Following Grawe's seminal first book, this volume answers the question: How can a college or university prepare for forecasted demographic disruptions?
Demographic changes promise to reshape the market for higher education in the next 15 years. Colleges are already grappling with the consequences of declining family size due to low birth rates brought on by the Great Recession, as well as the continuing shift toward minority student populations. Each institution faces a distinct market context with unique organizational strengths; no one-size-fits-all answer could suffice.
In this essential follow-up to Demographics and the Demand for Higher Education, Nathan D. Grawe explores how proactive institutions are preparing for the resulting challenges that lie ahead. While it isn't possible to reverse the demographic tide, most institutions, he argues persuasively, can mitigate the effects. Drawing on interviews with higher education leaders, Grawe explores successful avenues of response, including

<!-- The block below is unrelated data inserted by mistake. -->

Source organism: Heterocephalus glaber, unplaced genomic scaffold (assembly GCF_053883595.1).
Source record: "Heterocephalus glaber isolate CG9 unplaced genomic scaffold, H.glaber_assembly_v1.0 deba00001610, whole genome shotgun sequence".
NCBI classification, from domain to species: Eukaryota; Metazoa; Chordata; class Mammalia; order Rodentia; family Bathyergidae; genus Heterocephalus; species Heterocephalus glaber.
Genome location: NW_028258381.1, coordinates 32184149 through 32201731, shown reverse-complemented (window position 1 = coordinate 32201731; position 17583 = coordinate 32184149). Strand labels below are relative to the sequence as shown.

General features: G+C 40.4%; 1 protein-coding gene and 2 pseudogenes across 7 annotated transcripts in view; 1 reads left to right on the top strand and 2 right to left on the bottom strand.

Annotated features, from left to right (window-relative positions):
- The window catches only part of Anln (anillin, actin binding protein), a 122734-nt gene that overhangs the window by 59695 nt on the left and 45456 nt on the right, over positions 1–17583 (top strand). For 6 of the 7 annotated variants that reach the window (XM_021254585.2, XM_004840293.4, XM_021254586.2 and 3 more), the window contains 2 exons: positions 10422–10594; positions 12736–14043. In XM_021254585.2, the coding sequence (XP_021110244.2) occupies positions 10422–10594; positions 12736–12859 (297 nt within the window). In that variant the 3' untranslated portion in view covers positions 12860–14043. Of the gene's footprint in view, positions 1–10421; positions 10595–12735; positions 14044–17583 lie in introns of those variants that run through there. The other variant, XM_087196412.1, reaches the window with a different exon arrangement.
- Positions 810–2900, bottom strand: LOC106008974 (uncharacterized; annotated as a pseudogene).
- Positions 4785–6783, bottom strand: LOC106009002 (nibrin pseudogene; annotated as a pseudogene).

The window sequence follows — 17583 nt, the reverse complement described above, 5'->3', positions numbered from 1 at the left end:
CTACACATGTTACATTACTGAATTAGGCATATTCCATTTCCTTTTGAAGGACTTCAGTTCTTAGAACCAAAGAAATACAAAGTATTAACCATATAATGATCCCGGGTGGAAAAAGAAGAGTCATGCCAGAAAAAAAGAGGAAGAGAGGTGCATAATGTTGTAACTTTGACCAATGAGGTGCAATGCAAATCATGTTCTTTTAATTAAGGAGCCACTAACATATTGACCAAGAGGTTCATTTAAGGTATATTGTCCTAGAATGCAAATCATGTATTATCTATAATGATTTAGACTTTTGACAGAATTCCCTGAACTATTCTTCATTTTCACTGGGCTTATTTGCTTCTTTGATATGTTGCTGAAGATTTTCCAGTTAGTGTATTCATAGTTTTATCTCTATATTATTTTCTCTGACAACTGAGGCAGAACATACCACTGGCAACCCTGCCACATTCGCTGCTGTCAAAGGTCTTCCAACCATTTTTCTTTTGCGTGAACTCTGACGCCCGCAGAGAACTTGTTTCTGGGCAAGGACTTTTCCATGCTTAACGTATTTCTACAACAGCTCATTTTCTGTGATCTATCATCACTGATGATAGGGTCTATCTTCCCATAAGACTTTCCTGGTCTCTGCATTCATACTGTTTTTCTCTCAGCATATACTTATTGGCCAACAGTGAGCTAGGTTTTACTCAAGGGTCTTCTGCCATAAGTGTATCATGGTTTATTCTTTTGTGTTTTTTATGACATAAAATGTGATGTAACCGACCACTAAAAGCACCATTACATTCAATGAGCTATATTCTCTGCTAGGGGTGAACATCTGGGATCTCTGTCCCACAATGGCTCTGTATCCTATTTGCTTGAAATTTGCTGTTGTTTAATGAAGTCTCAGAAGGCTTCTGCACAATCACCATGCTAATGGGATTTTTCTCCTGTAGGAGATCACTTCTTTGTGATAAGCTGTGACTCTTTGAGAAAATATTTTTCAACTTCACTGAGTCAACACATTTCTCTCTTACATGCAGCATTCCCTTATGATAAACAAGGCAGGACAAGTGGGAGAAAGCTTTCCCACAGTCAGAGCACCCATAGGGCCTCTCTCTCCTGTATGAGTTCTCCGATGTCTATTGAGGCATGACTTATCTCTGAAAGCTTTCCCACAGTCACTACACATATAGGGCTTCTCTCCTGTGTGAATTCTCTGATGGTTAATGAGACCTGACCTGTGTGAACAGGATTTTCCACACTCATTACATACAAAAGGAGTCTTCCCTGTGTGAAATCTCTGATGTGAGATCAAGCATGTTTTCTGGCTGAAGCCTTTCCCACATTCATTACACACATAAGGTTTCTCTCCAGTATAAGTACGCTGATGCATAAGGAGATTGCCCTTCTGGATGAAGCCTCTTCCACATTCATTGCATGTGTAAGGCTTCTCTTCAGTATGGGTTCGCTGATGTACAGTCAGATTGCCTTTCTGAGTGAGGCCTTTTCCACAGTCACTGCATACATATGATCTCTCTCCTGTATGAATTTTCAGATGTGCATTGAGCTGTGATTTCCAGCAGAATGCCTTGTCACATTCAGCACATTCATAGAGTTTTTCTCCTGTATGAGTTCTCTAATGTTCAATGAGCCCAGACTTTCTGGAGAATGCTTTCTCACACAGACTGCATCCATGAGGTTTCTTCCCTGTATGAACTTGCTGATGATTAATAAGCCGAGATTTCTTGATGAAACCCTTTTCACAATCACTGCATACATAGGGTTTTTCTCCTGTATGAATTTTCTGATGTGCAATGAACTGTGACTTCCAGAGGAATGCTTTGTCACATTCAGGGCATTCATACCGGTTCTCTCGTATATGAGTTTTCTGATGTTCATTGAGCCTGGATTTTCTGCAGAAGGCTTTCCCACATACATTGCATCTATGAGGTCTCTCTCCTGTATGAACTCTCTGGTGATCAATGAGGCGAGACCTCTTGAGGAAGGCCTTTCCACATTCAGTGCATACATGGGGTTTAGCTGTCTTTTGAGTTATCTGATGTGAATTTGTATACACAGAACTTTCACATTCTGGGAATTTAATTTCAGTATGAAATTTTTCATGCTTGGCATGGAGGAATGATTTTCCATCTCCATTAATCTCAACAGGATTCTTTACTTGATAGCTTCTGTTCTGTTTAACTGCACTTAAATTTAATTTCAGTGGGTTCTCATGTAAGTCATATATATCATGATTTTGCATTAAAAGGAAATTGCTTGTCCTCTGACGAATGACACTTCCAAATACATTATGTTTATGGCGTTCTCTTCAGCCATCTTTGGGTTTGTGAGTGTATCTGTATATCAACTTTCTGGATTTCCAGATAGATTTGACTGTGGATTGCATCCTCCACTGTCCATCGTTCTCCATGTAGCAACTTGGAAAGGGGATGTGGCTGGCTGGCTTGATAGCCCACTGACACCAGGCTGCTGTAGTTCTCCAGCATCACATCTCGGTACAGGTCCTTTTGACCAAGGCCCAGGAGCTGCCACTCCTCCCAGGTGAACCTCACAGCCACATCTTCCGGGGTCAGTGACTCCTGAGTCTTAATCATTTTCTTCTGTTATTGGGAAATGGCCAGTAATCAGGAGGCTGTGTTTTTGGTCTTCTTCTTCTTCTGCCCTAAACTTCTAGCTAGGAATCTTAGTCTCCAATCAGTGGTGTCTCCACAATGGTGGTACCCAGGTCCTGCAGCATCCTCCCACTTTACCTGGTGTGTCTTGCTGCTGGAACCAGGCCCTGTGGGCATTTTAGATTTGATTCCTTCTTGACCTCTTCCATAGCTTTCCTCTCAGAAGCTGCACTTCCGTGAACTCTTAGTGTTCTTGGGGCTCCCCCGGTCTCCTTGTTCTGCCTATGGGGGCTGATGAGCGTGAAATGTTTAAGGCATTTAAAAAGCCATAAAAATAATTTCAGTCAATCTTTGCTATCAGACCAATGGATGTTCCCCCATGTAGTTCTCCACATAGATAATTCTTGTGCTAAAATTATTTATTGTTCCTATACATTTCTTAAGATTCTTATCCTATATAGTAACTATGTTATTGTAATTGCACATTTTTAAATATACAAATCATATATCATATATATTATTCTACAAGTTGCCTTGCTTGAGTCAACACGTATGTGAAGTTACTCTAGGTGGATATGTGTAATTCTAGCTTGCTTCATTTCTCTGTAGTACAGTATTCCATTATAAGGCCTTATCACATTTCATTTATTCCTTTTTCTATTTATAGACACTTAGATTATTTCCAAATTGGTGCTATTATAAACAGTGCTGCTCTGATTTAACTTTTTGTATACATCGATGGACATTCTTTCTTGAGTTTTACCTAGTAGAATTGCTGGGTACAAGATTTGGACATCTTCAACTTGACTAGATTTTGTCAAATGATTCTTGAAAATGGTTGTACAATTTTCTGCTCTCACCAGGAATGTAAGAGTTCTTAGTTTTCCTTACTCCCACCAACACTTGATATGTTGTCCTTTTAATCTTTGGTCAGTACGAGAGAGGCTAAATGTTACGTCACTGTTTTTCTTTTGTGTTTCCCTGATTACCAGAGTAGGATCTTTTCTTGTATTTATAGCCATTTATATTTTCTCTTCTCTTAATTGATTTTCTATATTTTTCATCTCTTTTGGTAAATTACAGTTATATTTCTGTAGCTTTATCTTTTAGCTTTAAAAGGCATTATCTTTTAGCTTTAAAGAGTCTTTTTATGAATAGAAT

- recruitment initiatives
- retention programs
- revisions to the academic and cocurricular program
- institutional growth plans
- retrenchment efforts
- collaborative action
Throughout, Grawe presents readers with examples taken from a range of institutions--small and large, public and private, two-year and four-year, selective and open-access. While an effective response to demographic change must reflect the individual campus context, the cases Grawe analyzes will prompt conversations about the best paths forward.
The Agile College also extends projections for higher education demand. Using data from the High School Longitudinal Study, the book updates prior work by incorporating new information on college-going after the Great Recession and pushes forecasts into the mid-2030s. What's more, the analysis expands to examine additional aspects of the higher education market, such as dual enrollment, transfer students, and the role of immigration in college demand.
About the Author
Nathan D. Grawe is the Ada M. Harrison Distinguished Teaching Professor of the Social Sciences and a professor of economics at Carleton College, where he served as associate dean from 2009 to 2012. He is the author of Demographics and the Demand for Higher Education.